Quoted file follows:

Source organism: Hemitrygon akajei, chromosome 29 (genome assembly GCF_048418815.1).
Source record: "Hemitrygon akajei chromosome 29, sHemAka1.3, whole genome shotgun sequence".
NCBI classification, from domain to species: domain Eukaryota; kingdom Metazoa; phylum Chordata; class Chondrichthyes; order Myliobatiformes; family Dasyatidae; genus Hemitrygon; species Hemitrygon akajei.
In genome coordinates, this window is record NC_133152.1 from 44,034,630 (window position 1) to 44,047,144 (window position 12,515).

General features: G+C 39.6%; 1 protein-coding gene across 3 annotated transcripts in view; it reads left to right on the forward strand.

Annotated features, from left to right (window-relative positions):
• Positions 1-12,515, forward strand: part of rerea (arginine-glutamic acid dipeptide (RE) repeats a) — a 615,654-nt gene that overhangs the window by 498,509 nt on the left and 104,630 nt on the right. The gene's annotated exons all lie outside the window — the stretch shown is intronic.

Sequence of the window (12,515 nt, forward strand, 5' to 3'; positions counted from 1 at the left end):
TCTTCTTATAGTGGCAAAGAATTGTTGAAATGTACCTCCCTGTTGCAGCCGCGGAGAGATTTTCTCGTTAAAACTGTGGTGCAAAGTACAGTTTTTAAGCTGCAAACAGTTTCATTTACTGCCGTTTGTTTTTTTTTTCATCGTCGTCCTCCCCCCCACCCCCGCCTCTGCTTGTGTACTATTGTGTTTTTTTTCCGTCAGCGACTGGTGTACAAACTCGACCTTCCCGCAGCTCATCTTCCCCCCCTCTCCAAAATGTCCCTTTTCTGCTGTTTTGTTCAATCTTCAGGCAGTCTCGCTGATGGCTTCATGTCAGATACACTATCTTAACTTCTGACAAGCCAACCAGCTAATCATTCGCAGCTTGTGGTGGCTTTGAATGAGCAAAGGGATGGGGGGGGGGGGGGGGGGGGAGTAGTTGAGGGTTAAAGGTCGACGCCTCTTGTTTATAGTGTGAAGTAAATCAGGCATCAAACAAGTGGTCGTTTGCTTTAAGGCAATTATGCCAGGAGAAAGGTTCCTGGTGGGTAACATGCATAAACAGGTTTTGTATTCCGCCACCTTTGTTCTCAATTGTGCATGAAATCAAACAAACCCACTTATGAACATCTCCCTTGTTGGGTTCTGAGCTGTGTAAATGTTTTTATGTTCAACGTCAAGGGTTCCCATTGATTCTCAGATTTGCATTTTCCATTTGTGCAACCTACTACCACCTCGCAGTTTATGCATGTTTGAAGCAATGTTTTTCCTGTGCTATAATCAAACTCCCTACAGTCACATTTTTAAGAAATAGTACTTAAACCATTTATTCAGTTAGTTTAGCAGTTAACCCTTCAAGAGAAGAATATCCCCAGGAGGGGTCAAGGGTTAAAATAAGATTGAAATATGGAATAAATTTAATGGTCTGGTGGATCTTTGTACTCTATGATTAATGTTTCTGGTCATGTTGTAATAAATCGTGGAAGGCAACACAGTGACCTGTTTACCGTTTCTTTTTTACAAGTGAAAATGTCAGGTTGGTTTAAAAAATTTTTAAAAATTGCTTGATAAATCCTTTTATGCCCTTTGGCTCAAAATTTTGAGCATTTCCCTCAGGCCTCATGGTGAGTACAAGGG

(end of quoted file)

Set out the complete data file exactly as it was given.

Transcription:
Source organism: Hemitrygon akajei, chromosome 29 (genome assembly GCF_048418815.1).
Source record: "Hemitrygon akajei chromosome 29, sHemAka1.3, whole genome shotgun sequence".
NCBI classification, from domain to species: domain Eukaryota; kingdom Metazoa; phylum Chordata; class Chondrichthyes; order Myliobatiformes; family Dasyatidae; genus Hemitrygon; species Hemitrygon akajei.
In genome coordinates, this window is record NC_133152.1 from 44,034,630 (window position 1) to 44,047,144 (window position 12,515).

General features: G+C 39.6%; 1 protein-coding gene across 3 annotated transcripts in view; it reads left to right on the forward strand.

Annotated features, from left to right (window-relative positions):
• Positions 1-12,515, forward strand: part of rerea (arginine-glutamic acid dipeptide (RE) repeats a) — a 615,654-nt gene that overhangs the window by 498,509 nt on the left and 104,630 nt on the right. The gene's annotated exons all lie outside the window — the stretch shown is intronic.

Sequence of the window (12,515 nt, forward strand, 5' to 3'; positions counted from 1 at the left end):
TCTTCTTATAGTGGCAAAGAATTGTTGAAATGTACCTCCCTGTTGCAGCCGCGGAGAGATTTTCTCGTTAAAACTGTGGTGCAAAGTACAGTTTTTAAGCTGCAAACAGTTTCATTTACTGCCGTTTGTTTTTTTTTTCATCGTCGTCCTCCCCCCCACCCCCGCCTCTGCTTGTGTACTATTGTGTTTTTTTTCCGTCAGCGACTGGTGTACAAACTCGACCTTCCCGCAGCTCATCTTCCCCCCCTCTCCAAAATGTCCCTTTTCTGCTGTTTTGTTCAATCTTCAGGCAGTCTCGCTGATGGCTTCATGTCAGATACACTATCTTAACTTCTGACAAGCCAACCAGCTAATCATTCGCAGCTTGTGGTGGCTTTGAATGAGCAAAGGGATGGGGGGGGGGGGGGGGGGGGAGTAGTTGAGGGTTAAAGGTCGACGCCTCTTGTTTATAGTGTGAAGTAAATCAGGCATCAAACAAGTGGTCGTTTGCTTTAAGGCAATTATGCCAGGAGAAAGGTTCCTGGTGGGTAACATGCATAAACAGGTTTTGTATTCCGCCACCTTTGTTCTCAATTGTGCATGAAATCAAACAAACCCACTTATGAACATCTCCCTTGTTGGGTTCTGAGCTGTGTAAATGTTTTTATGTTCAACGTCAAGGGTTCCCATTGATTCTCAGATTTGCATTTTCCATTTGTGCAACCTACTACCACCTCGCAGTTTATGCATGTTTGAAGCAATGTTTTTCCTGTGCTATAATCAAACTCCCTACAGTCACATTTTTAAGAAATAGTACTTAAACCATTTATTCAGTTAGTTTAGCAGTTAACCCTTCAAGAGAAGAATATCCCCAGGAGGGGTCAAGGGTTAAAATAAGATTGAAATATGGAATAAATTTAATGGTCTGGTGGATCTTTGTACTCTATGATTAATGTTTCTGGTCATGTTGTAATAAATCGTGGAAGGCAACACAGTGACCTGTTTACCGTTTCTTTTTTACAAGTGAAAATGTCAGGTTGGTTTAAAAAATTTTTAAAAATTGCTTGATAAATCCTTTTATGCCCTTTGGCTCAAAATTTTGAGCATTTCCCTCAGGCCTCATGGTGAGTACAAGGG